The three-legged horse of the social media world is finally shutting down - but not because it's a continually awful experience. Following a massive data breach first reported on by The Wall Street Journal, Google announced today that it is shutting down its social network Google+ for consumers. The company finally admitted that Google+ never received the broad adoption or engagement with users that it had hoped for -- according to a blog post, 90 percent of Google+ user sessions last for less than five seconds.
The company discovered a bug in one of Google+'s People APIs that allowed apps access to data from Google+ profiles that weren't marked as public. It included static data fields such as name, email, occupation, gender and age.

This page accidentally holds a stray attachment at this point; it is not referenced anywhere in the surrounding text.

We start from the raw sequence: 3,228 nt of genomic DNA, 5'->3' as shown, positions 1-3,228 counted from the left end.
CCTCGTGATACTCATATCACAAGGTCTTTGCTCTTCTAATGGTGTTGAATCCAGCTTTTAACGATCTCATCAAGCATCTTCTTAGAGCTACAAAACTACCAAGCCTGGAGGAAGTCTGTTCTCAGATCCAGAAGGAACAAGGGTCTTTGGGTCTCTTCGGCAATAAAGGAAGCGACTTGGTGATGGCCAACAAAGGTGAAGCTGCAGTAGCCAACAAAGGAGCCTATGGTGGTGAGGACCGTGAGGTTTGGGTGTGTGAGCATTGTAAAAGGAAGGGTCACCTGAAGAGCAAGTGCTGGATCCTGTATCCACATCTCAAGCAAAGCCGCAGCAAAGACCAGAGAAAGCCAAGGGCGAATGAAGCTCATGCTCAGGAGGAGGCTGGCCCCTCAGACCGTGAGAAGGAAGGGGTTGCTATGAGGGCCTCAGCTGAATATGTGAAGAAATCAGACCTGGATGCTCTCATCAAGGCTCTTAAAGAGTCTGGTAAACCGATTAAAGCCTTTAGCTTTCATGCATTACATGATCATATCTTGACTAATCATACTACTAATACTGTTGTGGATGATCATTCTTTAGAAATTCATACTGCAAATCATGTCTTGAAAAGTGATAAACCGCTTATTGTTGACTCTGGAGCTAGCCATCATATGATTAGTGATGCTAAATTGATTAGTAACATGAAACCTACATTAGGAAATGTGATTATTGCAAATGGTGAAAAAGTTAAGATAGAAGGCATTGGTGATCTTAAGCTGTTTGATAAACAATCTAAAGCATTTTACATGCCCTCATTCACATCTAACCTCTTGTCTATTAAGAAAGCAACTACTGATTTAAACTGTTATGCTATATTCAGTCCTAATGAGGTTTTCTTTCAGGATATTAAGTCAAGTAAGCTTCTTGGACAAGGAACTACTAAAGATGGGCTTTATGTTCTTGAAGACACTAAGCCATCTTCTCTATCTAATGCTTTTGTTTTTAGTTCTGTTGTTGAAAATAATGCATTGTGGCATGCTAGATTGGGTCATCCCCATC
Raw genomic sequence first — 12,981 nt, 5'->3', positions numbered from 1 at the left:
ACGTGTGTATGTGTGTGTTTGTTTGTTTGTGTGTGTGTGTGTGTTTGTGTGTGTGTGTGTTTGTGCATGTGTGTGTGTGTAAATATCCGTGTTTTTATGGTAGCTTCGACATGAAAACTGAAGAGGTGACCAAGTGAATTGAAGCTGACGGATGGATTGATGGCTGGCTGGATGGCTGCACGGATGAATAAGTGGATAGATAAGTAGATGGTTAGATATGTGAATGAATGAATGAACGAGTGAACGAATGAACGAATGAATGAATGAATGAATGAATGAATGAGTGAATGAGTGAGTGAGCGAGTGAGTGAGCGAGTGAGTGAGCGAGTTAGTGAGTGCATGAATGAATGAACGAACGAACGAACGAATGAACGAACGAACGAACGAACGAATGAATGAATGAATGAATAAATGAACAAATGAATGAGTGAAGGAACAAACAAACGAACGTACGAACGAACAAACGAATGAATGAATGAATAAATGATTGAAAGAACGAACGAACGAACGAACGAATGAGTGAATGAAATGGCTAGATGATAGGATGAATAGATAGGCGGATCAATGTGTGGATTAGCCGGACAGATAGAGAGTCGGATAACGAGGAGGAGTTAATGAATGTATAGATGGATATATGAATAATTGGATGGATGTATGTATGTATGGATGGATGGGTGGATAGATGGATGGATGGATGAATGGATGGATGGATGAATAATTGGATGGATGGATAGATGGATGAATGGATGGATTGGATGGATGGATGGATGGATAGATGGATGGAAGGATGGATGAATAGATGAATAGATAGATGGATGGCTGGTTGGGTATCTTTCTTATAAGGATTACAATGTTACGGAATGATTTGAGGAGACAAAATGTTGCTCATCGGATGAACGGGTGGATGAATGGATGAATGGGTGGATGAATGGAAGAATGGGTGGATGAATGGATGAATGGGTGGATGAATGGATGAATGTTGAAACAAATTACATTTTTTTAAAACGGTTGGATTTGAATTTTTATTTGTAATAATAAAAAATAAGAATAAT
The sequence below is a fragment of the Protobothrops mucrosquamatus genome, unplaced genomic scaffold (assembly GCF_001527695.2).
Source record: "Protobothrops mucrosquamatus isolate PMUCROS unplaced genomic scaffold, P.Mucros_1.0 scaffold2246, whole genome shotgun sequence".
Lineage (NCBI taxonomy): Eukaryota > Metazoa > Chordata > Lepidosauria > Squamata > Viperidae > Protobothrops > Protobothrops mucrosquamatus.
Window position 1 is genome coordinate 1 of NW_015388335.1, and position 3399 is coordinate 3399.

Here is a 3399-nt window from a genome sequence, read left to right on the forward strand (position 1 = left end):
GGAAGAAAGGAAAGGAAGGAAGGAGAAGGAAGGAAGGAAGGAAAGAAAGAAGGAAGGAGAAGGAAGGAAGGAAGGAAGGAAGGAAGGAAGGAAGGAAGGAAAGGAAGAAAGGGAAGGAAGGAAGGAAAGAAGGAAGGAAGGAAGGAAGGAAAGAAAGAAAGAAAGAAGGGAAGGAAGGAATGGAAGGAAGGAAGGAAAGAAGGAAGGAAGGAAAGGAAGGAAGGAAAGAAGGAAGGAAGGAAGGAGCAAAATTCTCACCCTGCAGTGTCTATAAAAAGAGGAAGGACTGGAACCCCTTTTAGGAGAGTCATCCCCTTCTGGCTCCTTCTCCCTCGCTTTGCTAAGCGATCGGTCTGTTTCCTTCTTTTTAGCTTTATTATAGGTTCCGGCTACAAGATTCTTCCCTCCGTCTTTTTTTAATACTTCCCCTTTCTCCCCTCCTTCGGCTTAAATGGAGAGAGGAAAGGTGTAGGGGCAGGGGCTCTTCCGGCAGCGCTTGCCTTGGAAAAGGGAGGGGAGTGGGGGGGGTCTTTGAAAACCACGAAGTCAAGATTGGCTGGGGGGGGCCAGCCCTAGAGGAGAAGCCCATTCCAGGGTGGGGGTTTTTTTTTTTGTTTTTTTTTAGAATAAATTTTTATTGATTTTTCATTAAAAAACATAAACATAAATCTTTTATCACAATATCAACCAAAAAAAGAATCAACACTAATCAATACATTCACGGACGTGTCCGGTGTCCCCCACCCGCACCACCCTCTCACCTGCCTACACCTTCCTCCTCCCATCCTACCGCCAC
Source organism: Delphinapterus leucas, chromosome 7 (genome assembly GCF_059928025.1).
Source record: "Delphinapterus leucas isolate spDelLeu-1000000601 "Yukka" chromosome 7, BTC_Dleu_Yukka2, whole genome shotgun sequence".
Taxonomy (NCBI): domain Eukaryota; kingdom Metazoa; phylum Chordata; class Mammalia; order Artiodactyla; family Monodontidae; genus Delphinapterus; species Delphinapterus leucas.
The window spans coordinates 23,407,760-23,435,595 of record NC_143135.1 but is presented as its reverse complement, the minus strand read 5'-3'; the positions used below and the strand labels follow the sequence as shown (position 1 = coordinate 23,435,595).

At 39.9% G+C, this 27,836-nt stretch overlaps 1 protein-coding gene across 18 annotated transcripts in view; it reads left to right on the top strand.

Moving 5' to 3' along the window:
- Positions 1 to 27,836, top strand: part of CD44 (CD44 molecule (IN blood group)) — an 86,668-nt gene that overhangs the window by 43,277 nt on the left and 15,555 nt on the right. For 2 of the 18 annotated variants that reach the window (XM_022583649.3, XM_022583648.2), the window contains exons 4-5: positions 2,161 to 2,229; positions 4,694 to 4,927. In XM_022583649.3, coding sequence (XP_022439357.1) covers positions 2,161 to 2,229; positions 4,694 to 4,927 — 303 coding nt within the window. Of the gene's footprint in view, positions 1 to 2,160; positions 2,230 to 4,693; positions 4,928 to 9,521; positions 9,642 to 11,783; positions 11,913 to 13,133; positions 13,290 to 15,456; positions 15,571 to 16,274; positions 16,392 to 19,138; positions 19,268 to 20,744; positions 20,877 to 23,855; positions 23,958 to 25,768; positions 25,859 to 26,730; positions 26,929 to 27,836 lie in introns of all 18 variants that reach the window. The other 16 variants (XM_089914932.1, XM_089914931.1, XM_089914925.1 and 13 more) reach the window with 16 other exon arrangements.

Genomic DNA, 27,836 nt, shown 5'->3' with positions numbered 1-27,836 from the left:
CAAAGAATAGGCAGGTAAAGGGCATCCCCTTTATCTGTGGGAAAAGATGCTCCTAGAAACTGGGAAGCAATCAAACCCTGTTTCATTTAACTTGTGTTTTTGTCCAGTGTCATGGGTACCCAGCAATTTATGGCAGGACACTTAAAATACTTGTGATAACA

In a rare moment of candidness a Google spokesdragon stated "...user engagement on the service was low".
Google+ will remain though as an Enterprise product where users don't get a choice of which platform to use.
Read the full story at engadget